Previously, the HJT supporters relied on the “three reductions” strategy, which aimed to reduce silver usage, fingers, and wafer thickness, while also optimizing transparent conducting oxides (TCO) and velvet. However, the introduction of phototransfer film technology has transformed this strategy into the “three reductions and one enhancement,” leveraging phototransfer film to boost power generation.
The emergence of phototransfer film technology has introduced a new avenue for enhancing the competition of HJT technology. Compared to the steady improvement in other aspects, phototransfer film provides an immediate and significant enhancement, which is also an innovation in terms of ideas. Just as laser doping has propelled TOPCon technology, phototransfer film could very well be the “last piece of the puzzle” for HJT technology.
light wavelength conversion film can absorb UV light and release visible light. So while sun light passes through light wavelength conversion film, the visible light and IR light of the sun light can pass through the film but the UV light of the sun light is converted to into blue light.
light wavelength conversion film can reduce HJT module degradation caused by UV rays, which accelerate aging. By integrating light wavelength conversion film, module power generation can be enhanced while simultaneously extending the overall lifespan of the modules. The advent of phototransfer film technology holds great significance as it offers a unique pathway to enhance module efficiency, especially when cell manufacturers encounter challenges in improving conversion rates.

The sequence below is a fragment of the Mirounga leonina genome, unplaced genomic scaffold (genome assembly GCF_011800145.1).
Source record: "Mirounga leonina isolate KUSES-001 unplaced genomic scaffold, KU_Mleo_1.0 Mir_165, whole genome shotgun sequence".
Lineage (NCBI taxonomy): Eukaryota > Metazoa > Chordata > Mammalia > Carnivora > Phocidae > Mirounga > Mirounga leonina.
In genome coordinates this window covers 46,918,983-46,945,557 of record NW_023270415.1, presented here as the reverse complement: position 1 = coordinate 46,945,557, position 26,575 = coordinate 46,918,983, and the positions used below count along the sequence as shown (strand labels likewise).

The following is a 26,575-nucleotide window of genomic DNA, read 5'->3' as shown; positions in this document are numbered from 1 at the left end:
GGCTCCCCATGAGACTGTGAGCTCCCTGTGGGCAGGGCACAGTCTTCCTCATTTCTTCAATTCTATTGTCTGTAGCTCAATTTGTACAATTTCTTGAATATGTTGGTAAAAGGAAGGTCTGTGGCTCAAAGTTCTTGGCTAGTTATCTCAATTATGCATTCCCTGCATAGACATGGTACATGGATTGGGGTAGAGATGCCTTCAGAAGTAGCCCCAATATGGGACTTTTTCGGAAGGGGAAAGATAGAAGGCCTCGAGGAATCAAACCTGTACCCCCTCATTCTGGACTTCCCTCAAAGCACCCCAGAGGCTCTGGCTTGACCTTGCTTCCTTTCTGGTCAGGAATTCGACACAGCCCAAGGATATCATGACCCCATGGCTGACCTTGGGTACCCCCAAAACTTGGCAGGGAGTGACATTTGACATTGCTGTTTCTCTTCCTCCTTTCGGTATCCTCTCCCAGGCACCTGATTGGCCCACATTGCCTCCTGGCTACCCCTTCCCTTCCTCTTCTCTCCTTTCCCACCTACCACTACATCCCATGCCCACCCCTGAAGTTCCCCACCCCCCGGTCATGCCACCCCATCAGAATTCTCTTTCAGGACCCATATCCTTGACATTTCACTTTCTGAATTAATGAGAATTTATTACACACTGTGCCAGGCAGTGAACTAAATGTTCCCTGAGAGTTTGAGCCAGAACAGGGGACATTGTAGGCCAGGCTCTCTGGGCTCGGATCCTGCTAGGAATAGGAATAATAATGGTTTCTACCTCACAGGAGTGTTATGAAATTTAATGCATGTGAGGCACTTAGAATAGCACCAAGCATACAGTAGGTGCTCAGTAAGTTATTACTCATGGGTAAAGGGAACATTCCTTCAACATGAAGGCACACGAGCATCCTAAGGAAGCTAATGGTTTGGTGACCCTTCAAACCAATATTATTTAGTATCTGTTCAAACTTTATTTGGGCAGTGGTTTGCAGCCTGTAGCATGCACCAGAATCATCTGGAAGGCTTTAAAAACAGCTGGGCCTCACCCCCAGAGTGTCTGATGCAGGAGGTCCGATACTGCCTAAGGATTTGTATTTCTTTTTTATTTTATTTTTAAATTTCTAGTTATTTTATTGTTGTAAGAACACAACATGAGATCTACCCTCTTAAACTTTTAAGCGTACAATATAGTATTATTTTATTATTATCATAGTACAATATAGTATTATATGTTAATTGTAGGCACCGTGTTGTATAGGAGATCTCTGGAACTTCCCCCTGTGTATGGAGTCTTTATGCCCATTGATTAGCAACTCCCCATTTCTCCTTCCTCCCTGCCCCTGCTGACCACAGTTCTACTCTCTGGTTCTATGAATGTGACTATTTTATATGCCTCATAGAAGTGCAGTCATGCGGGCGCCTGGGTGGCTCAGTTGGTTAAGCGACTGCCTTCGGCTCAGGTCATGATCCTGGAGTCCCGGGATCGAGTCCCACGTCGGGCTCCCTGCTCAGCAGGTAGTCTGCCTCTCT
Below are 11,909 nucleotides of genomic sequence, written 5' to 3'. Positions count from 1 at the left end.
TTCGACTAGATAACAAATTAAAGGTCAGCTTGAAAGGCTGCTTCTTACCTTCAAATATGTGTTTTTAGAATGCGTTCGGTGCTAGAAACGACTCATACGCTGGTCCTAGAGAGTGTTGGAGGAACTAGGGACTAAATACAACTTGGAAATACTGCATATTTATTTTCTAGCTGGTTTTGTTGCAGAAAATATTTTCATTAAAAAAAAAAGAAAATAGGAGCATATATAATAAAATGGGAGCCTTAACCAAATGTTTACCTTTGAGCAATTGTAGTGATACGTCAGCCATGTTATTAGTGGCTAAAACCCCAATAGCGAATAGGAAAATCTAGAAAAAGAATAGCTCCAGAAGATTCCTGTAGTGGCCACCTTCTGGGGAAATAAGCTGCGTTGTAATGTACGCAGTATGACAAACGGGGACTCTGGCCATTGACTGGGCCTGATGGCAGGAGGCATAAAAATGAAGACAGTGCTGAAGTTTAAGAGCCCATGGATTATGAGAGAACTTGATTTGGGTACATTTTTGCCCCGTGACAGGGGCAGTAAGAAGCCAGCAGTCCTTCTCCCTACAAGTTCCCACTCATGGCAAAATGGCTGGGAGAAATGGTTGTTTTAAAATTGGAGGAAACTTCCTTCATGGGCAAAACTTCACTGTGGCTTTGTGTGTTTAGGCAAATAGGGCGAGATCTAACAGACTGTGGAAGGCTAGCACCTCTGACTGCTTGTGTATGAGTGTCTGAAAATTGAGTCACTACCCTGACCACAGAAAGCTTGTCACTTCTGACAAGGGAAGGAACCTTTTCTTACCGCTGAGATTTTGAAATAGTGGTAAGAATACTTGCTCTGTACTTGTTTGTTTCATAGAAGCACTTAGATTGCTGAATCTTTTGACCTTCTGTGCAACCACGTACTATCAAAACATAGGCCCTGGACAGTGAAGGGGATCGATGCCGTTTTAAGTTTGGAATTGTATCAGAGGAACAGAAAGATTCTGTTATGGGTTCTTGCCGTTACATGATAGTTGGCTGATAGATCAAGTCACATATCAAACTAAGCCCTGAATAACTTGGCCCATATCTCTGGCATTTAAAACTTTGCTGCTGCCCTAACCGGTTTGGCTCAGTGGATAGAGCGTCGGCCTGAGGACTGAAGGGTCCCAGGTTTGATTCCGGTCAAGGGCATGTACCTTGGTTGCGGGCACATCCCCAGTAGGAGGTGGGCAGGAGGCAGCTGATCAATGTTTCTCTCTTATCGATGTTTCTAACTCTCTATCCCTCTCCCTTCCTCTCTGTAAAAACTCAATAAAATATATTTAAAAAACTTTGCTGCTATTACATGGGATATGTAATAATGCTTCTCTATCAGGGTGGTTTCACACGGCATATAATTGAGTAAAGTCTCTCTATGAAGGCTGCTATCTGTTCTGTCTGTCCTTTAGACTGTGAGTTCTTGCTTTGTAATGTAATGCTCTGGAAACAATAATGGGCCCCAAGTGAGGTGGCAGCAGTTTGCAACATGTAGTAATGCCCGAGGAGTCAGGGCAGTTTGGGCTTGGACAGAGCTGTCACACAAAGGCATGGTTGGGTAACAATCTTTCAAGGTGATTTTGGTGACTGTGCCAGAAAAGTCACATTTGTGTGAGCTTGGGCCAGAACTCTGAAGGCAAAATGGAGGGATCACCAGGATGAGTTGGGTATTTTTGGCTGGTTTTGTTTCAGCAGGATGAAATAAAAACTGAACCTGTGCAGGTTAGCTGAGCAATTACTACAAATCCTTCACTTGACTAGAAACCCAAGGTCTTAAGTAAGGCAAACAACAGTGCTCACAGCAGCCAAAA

In the dynamic and highly competitive technological arena, any breakthrough that enhances efficiency and reduces costs demands recognition. light wavelength conversion film has emerged as a particularly promising development for HJT technology, delivering a substantial gain of 10-12 watts per module. This boost translates to 1.5%-2% increase in energy generation. Akcome confirms an actual improvement of approximately 10 watts.